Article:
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Incorporating – Pros & Cons

January 31, 2010

Deciding whether to incorporate a new business is one of the first decisions for a new business owner. It’s a complex decision with important benefits and drawbacks. One of the benefits is that it limits the owner’s financial liability because the firm is responsible for its own taxes and debts. If the firm is sued, if debts are unpaid, or if financial difficulties force bankruptcy, the owner’s liability is limited to the value of the stock he or she holds in the corporation. Personal assets are not at risk, with certain exceptions. The owner may be personally liable if negligence is at issue or if the company is the subject of civil litigation. Additional personal insurance can help protect the owner against civil penalties. 

A corporation also makes it easier to transfer ownership in the company. Stock shares may be distributed to family members or sold to investors. A corporation may also encounter fewer difficulties in raising capital, borrowing money and obtaining credit. And, with multiple owners, a corporation affords greater stability for the business’s short- and long-term prospects, especially in the event of a principal owner’s untimely illness, disability or death.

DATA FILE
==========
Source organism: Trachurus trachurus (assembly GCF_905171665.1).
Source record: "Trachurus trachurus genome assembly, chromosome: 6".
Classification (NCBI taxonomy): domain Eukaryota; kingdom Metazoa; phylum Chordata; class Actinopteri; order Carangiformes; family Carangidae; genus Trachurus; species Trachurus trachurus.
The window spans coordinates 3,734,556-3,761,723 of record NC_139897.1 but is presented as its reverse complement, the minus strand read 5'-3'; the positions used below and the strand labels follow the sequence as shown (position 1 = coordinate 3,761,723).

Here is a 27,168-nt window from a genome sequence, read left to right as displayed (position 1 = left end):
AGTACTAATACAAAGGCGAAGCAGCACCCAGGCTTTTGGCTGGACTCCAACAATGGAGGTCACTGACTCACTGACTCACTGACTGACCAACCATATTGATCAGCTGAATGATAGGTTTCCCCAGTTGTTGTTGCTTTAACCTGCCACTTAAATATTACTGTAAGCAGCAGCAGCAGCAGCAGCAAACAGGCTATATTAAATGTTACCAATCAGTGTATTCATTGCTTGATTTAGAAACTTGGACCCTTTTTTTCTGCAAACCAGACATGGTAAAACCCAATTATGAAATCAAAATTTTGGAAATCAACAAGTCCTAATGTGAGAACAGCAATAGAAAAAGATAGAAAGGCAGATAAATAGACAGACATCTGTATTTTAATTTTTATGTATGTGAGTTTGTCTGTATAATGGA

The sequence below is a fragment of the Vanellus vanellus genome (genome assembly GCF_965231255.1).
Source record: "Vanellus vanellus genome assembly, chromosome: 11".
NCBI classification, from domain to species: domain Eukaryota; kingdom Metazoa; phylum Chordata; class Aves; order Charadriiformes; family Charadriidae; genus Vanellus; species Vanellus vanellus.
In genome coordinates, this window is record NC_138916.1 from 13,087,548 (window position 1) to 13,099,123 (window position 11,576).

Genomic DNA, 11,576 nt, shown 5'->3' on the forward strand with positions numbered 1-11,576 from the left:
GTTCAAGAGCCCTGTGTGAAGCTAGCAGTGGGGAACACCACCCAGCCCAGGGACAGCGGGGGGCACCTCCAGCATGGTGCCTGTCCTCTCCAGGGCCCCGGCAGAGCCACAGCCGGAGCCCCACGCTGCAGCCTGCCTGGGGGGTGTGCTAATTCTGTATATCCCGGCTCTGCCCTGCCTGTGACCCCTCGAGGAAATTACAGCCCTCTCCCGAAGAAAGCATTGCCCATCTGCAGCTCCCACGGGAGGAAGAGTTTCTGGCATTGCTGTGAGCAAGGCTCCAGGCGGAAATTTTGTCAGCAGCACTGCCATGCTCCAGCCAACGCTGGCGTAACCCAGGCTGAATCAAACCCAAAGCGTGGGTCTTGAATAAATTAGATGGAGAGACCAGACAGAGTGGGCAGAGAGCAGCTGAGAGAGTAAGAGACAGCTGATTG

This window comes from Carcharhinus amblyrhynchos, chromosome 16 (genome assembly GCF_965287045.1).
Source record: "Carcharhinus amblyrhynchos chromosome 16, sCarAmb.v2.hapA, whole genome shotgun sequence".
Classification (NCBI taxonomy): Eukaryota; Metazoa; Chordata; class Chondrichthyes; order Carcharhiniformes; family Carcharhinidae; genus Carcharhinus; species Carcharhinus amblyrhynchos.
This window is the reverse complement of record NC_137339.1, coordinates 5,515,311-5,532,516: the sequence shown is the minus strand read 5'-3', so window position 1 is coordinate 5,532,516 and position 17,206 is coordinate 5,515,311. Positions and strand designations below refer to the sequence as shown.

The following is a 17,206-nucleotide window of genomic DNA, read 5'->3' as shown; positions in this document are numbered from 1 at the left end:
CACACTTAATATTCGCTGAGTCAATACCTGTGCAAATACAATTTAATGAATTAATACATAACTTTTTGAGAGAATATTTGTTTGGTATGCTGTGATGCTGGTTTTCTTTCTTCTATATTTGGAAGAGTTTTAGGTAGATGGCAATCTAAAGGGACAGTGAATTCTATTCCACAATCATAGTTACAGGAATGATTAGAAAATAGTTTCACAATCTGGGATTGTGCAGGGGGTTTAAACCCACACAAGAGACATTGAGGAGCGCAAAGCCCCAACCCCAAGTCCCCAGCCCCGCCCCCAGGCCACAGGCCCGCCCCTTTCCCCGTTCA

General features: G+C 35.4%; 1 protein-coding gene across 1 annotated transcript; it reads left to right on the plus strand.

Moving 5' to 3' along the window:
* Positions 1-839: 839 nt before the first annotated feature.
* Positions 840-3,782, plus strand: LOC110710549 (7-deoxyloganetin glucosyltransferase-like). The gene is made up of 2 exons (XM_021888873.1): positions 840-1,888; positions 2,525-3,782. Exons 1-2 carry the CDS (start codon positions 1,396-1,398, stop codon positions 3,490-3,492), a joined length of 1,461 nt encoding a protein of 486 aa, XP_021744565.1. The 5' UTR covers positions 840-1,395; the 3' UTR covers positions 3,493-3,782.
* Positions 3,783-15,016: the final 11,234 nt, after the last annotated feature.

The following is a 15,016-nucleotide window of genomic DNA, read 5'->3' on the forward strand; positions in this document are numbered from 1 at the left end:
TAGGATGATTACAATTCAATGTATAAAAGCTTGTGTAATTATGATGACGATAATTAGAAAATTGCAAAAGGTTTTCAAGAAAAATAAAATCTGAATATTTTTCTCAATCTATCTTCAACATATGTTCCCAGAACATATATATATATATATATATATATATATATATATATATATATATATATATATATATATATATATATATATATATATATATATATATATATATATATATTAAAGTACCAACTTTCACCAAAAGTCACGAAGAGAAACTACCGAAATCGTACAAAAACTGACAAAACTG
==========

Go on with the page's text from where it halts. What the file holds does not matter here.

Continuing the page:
The chief financial drawback of incorporating is double taxation. A company structured as a corporation first pays taxes on profits. Then stockholders – who are likely to be the owner-operators — pay income taxes on the dividends they receive. 

However, an S corporation sometimes called a “subchapter S” or “small business” corporation is not taxed as a corporation, while also providing limited personal liability protection. Stockholders report their share of business profits or losses on their individual tax returns. This form of incorporation is common with small companies. In either case, bookkeeping requirements are more extensive due to the higher level of detail required in tax filings. 

Corporations are subject to both state and federal regulations. If you plan to expand your business to other states, you may have to pay additional fees in each jurisdiction. In addition, the corporate charter or articles of incorporation must specifically state the firm’s business activities. If you want to expand the activities of the business, you may need an amendment to the charter. 

One final drawback of incorporating may be the cost.  For example, the state of Pennsylvania requires business registration, which can generate legal fees. Lastly, you can expect recurring costs, such as annual franchise or corporate income taxes, plus federal corporate income taxes. 

Before you decide if or how to incorporate a new small business, consult a tax attorney. And for expert advice about starting and growing your business, contact Lancaster SCORE, “Counselors to America’s Small Business.” More than 50 expert business mentors offer free, confidential counseling to emerging and existing small businesses. Call us at 717-397-3092 or find us online at

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